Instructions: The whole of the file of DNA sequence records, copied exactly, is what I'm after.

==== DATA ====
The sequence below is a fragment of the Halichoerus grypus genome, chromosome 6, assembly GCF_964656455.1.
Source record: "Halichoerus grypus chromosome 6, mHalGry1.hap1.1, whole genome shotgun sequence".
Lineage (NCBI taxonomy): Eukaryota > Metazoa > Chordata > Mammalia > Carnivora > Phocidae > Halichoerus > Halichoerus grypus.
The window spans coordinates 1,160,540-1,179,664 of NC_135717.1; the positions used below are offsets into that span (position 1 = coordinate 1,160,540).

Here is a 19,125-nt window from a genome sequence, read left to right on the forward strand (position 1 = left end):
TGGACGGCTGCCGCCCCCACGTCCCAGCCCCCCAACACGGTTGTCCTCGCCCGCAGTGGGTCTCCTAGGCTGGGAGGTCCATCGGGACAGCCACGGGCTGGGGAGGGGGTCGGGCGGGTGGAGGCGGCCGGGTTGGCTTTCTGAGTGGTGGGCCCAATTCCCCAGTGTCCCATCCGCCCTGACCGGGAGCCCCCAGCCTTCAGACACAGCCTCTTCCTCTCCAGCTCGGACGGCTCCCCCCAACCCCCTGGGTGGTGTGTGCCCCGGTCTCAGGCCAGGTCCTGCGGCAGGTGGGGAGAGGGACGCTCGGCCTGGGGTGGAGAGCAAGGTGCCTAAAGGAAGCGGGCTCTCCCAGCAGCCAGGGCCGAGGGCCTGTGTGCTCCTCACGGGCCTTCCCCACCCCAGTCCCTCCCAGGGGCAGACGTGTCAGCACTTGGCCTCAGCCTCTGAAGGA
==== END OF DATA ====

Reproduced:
The sequence below is a fragment of the Halichoerus grypus genome, chromosome 6, assembly GCF_964656455.1.
Source record: "Halichoerus grypus chromosome 6, mHalGry1.hap1.1, whole genome shotgun sequence".
Lineage (NCBI taxonomy): Eukaryota > Metazoa > Chordata > Mammalia > Carnivora > Phocidae > Halichoerus > Halichoerus grypus.
The window spans coordinates 1,160,540-1,179,664 of NC_135717.1; the positions used below are offsets into that span (position 1 = coordinate 1,160,540).

Here is a 19,125-nt window from a genome sequence, read left to right on the forward strand (position 1 = left end):
TGGACGGCTGCCGCCCCCACGTCCCAGCCCCCCAACACGGTTGTCCTCGCCCGCAGTGGGTCTCCTAGGCTGGGAGGTCCATCGGGACAGCCACGGGCTGGGGAGGGGGTCGGGCGGGTGGAGGCGGCCGGGTTGGCTTTCTGAGTGGTGGGCCCAATTCCCCAGTGTCCCATCCGCCCTGACCGGGAGCCCCCAGCCTTCAGACACAGCCTCTTCCTCTCCAGCTCGGACGGCTCCCCCCAACCCCCTGGGTGGTGTGTGCCCCGGTCTCAGGCCAGGTCCTGCGGCAGGTGGGGAGAGGGACGCTCGGCCTGGGGTGGAGAGCAAGGTGCCTAAAGGAAGCGGGCTCTCCCAGCAGCCAGGGCCGAGGGCCTGTGTGCTCCTCACGGGCCTTCCCCACCCCAGTCCCTCCCAGGGGCAGACGTGTCAGCACTTGGCCTCAGCCTCTGAAGGA